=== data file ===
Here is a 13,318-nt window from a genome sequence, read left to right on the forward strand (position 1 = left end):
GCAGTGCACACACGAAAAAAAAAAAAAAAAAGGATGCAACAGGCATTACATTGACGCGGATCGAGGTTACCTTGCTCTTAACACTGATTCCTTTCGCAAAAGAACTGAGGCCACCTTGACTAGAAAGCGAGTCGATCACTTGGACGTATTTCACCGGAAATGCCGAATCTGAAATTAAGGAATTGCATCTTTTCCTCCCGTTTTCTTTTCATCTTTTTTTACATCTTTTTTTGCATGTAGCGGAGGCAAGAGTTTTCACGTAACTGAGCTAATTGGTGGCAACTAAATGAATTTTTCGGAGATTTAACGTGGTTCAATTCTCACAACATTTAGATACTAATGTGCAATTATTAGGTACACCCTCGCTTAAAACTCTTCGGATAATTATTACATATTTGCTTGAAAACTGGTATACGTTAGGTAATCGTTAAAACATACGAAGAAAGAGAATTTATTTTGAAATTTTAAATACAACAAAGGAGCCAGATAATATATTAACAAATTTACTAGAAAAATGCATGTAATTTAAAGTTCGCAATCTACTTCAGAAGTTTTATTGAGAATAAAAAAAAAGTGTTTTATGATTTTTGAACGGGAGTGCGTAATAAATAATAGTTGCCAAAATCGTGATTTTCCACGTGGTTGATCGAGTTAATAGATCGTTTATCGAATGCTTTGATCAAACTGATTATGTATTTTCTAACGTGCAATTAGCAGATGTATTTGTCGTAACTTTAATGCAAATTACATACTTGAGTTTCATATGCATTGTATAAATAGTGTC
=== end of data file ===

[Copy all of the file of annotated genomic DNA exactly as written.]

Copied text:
Here is a 13,318-nt window from a genome sequence, read left to right on the forward strand (position 1 = left end):
GCAGTGCACACACGAAAAAAAAAAAAAAAAAGGATGCAACAGGCATTACATTGACGCGGATCGAGGTTACCTTGCTCTTAACACTGATTCCTTTCGCAAAAGAACTGAGGCCACCTTGACTAGAAAGCGAGTCGATCACTTGGACGTATTTCACCGGAAATGCCGAATCTGAAATTAAGGAATTGCATCTTTTCCTCCCGTTTTCTTTTCATCTTTTTTTACATCTTTTTTTGCATGTAGCGGAGGCAAGAGTTTTCACGTAACTGAGCTAATTGGTGGCAACTAAATGAATTTTTCGGAGATTTAACGTGGTTCAATTCTCACAACATTTAGATACTAATGTGCAATTATTAGGTACACCCTCGCTTAAAACTCTTCGGATAATTATTACATATTTGCTTGAAAACTGGTATACGTTAGGTAATCGTTAAAACATACGAAGAAAGAGAATTTATTTTGAAATTTTAAATACAACAAAGGAGCCAGATAATATATTAACAAATTTACTAGAAAAATGCATGTAATTTAAAGTTCGCAATCTACTTCAGAAGTTTTATTGAGAATAAAAAAAAAGTGTTTTATGATTTTTGAACGGGAGTGCGTAATAAATAATAGTTGCCAAAATCGTGATTTTCCACGTGGTTGATCGAGTTAATAGATCGTTTATCGAATGCTTTGATCAAACTGATTATGTATTTTCTAACGTGCAATTAGCAGATGTATTTGTCGTAACTTTAATGCAAATTACATACTTGAGTTTCATATGCATTGTATAAATAGTGTC